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PNS Daily News - December 12, 2019 


A House Committee begins debate on articles of impeachment; Washington state is set to launch a paid family, medical leave program; advocates for refugees say disinformation clouds their case; and a new barrier to abortion in Kentucky.

2020Talks - December 12, 2019 


Today’s the deadline to qualify for this month’s debate, and entrepreneur Andrew Yang made it - the only non-white candidate who’ll be on stage. Plus, former Secretary Julián Castro questions the order of primary contests.

NY Budget Crisis Spells “Impending Disaster” for Families

June 14, 2010

NEW YORK - A state budget is more than two months overdue, the governor may not be able to get any more emergency extensions approved, threats of a state government shutdown are in the air, and human service agencies are staring into the abyss. Already wracked by subsidy and grant cuts, state workforce shrinkage and laid-off parents, child care centers are sensing what they see as an impending disaster.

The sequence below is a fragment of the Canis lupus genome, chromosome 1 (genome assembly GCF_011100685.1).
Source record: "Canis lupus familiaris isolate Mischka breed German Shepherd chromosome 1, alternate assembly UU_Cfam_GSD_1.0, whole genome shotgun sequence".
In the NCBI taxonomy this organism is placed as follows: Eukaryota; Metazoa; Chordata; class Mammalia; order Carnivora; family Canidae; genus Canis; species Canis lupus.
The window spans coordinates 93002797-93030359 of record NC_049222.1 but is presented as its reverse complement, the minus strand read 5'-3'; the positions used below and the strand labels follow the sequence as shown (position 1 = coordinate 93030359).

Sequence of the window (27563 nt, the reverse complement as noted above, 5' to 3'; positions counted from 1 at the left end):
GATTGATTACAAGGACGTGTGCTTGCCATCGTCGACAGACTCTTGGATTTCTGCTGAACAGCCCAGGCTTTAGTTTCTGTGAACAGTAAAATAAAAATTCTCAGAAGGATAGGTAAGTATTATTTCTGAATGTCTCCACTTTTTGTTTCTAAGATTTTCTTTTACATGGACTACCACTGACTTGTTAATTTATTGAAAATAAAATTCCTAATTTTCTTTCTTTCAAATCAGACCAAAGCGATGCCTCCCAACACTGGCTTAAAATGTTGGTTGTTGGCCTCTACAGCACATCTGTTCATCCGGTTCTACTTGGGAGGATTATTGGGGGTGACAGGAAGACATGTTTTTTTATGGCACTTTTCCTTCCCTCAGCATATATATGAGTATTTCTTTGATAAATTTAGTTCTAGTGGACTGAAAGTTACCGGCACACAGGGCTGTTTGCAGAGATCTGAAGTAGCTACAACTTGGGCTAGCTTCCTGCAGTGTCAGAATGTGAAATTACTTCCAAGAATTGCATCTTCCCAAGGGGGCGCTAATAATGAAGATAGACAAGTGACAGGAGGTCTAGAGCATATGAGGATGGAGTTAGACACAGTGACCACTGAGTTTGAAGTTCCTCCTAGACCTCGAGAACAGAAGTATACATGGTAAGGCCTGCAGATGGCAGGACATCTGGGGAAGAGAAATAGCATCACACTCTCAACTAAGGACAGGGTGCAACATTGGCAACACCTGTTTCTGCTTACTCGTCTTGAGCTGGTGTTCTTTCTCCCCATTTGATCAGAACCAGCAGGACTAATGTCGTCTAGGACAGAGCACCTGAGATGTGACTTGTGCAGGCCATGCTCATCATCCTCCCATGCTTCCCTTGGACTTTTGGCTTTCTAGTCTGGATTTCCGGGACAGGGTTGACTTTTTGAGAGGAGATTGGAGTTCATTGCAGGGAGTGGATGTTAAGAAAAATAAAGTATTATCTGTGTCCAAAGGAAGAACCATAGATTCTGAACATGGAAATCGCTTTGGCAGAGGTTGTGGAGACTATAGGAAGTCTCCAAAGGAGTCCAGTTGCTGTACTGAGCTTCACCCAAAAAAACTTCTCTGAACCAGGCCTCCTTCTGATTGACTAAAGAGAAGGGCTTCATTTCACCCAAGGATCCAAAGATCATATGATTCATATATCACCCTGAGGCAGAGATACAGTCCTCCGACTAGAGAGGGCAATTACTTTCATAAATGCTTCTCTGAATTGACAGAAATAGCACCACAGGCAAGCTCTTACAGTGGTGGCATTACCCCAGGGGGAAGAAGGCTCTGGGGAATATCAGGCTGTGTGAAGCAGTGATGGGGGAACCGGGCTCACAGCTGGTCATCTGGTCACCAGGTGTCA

Pepper Robinson, executive director of Five Towns Child Care Center, a nonprofit center in Inwood, New York, says more kids will slip into the unregulated "underground" care system unless state lawmakers act soon.

"I don't know the ins and outs of how things work up there. I know that I have to make my budget work. I can't shut down."

Robinson says she had to cut her teachers' benefits to avoid layoffs. She also stopped advertising, and increasingly finds herself asking parents, 'What CAN you afford?' in order to keep their kids from being shown the door.

According to Dana Friedman, president of the Early Years Institute, families are dropping out of child care centers "in droves." She says they can't afford the fees, and the assistance they could once rely on is drying up.

"What early childhood programs are experiencing now is impending disaster. And I don't know what the word would be for the families who are hoping to rely on these programs, but clear desperation is what we're hearing from families out there."

Robinson acknowledges that legislators in Albany are in a tough spot.

"I went up to Albany this year, and I looked right at people who have always served children, 'I know you care for the children.' They don't know what to do. They looked at me like, 'There's no money.'"

Child care advocates insist if kids aren't adequately cared for in the early years, the cost to society grows as they do.

Mark Scheerer, Public News Service - NY